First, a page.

I must confess that my own costume was almost completely dragonless. My husband gave me a Wonder Woman tiara for our anniversary, and I put a costume together. Bear in mind, I’m not nearly athletic enough to wear Wonder Woman’s actual costume. Mine was more Amazonian mother-of-the-bride than warrior. The necklace I wore with it included four Asian dragons.

There was also a major trend of resin sculptures this year. Two different artists had sculptures in the art show, including numerous dragons. The detail was incredible, down to individual scales and whiskers. The painting was equally amazing, with colorful patterns and very life-like eyes. Sizes ranged from a few inches in diameter to a foot or more. Very cool and a lot of work!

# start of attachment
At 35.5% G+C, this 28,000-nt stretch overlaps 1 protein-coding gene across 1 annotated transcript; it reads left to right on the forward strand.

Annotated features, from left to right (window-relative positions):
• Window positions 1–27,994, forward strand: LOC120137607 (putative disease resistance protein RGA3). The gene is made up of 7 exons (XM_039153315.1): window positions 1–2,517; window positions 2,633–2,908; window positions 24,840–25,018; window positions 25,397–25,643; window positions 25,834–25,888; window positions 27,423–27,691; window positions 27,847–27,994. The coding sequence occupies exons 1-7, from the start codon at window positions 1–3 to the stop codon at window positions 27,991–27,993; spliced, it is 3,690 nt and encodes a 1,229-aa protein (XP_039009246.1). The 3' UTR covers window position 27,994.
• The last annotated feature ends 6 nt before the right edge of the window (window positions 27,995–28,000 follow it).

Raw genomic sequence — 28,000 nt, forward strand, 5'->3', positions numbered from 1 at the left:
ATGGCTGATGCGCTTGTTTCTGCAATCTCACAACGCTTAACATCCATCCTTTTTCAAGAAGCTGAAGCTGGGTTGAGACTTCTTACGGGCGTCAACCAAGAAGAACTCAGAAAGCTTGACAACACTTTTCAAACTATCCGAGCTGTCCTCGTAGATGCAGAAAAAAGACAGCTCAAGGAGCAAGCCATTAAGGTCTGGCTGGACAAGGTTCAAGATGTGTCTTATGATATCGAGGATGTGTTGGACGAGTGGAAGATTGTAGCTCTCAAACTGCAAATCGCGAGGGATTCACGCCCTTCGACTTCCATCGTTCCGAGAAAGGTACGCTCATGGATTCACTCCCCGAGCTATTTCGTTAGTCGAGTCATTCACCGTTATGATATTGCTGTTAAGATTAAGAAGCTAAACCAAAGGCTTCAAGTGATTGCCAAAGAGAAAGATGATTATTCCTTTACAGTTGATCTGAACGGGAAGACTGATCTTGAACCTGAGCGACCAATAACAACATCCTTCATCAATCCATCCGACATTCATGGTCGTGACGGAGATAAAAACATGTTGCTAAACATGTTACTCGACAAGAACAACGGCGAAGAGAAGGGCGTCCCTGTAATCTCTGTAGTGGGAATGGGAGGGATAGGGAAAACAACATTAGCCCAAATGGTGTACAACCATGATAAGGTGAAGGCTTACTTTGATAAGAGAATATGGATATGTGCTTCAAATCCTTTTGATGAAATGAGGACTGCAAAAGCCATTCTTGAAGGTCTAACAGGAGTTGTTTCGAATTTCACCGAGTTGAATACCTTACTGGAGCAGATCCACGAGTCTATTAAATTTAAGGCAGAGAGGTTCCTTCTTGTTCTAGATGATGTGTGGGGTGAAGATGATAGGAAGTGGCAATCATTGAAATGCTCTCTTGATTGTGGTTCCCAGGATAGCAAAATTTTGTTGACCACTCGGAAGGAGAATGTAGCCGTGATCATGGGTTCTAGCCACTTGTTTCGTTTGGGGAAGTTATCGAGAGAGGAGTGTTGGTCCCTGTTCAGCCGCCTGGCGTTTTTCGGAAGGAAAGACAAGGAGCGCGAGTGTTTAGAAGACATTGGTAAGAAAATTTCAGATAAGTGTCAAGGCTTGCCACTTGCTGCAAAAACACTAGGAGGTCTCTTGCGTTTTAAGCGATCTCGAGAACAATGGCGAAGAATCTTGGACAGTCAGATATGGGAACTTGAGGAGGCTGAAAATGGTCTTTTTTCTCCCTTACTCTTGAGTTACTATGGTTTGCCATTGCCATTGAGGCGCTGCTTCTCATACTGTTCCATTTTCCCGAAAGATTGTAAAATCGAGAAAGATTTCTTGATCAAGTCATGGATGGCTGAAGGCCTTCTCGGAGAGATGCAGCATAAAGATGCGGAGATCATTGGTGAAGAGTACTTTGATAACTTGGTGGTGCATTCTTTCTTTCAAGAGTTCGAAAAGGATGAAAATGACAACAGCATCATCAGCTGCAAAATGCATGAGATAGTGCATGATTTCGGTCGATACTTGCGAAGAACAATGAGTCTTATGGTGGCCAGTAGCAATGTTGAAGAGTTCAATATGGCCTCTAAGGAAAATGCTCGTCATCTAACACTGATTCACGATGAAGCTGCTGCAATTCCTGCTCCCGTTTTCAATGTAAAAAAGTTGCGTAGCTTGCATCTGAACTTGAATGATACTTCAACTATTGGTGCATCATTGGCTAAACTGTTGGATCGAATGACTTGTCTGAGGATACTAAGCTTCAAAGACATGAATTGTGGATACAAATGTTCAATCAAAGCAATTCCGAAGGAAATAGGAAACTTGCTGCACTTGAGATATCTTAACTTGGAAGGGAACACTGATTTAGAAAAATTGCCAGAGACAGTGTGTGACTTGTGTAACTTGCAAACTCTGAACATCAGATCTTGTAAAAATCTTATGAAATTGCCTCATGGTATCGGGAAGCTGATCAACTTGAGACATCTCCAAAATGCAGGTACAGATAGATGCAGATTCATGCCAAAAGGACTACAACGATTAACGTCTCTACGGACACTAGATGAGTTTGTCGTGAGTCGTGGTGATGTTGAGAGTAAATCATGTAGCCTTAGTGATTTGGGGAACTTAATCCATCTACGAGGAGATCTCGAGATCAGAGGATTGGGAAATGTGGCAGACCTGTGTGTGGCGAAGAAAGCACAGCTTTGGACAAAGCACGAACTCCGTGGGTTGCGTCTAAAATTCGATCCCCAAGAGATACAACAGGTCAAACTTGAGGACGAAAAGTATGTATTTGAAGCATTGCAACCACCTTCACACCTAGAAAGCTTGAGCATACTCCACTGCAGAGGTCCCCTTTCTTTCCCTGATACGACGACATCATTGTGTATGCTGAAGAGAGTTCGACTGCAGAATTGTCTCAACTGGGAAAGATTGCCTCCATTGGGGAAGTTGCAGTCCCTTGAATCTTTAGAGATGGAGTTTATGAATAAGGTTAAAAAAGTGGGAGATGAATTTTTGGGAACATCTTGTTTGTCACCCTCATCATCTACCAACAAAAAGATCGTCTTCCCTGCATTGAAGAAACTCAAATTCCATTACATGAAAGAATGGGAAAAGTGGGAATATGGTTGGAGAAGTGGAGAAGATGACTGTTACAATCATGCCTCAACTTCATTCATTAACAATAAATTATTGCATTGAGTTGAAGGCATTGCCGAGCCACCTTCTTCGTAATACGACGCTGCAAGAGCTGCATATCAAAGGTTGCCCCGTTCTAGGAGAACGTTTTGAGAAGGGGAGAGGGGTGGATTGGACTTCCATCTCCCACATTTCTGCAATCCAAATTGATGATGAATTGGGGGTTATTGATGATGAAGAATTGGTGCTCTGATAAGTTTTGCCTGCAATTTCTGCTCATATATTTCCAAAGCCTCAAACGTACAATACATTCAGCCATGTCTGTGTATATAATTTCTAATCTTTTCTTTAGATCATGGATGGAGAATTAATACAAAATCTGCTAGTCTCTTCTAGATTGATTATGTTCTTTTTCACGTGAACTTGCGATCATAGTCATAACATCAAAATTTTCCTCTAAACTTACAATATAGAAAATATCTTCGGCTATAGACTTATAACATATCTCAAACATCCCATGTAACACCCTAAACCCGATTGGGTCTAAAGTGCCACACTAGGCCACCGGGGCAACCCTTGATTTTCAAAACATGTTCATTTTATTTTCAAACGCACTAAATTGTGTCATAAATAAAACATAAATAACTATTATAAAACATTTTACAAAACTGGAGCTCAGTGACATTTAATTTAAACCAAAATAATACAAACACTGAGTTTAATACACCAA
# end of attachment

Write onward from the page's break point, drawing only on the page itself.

For anti-piracy reasons, photography was not allowed in the art show, but both artists have online galleries. So go ahead and check them out, James Humble and David Lee Pancake.


Wyrmflight: A Hoard of Dragon Lore — $4.99 e-book or $17.99 trade paperback. Available at Amazon or Draft2Digital.

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Appearing Near You?

I’ve been invited to speak by Idaho Writers League, a North-Idaho-based group for published and aspiring writers. My topic: “Magic in all its forms and disguises.” I’ll be speaking for perhaps 45 minutes and then taking questions and discussing with the audience.

This is on Thursday, August 16th, 6:30 pm. The location is Schmidt Hall, Lutheran Church of the Master, 4800 N. Ramsey Rd, in Coeur d’Alene, ID. I don’t think there’s a fee.

The timing is a little tight, since it comes right after SpoCon, but I plan to focus intensely and put together a really great, informative presentation on magic in fantasy. If anyone happens to be in Coeur d’Alene on Thursday, I’d love to see you there.


Wyrmflight: A Hoard of Dragon Lore — $4.99 e-book or $17.99 trade paperback. Available at Amazon or Draft2Digital.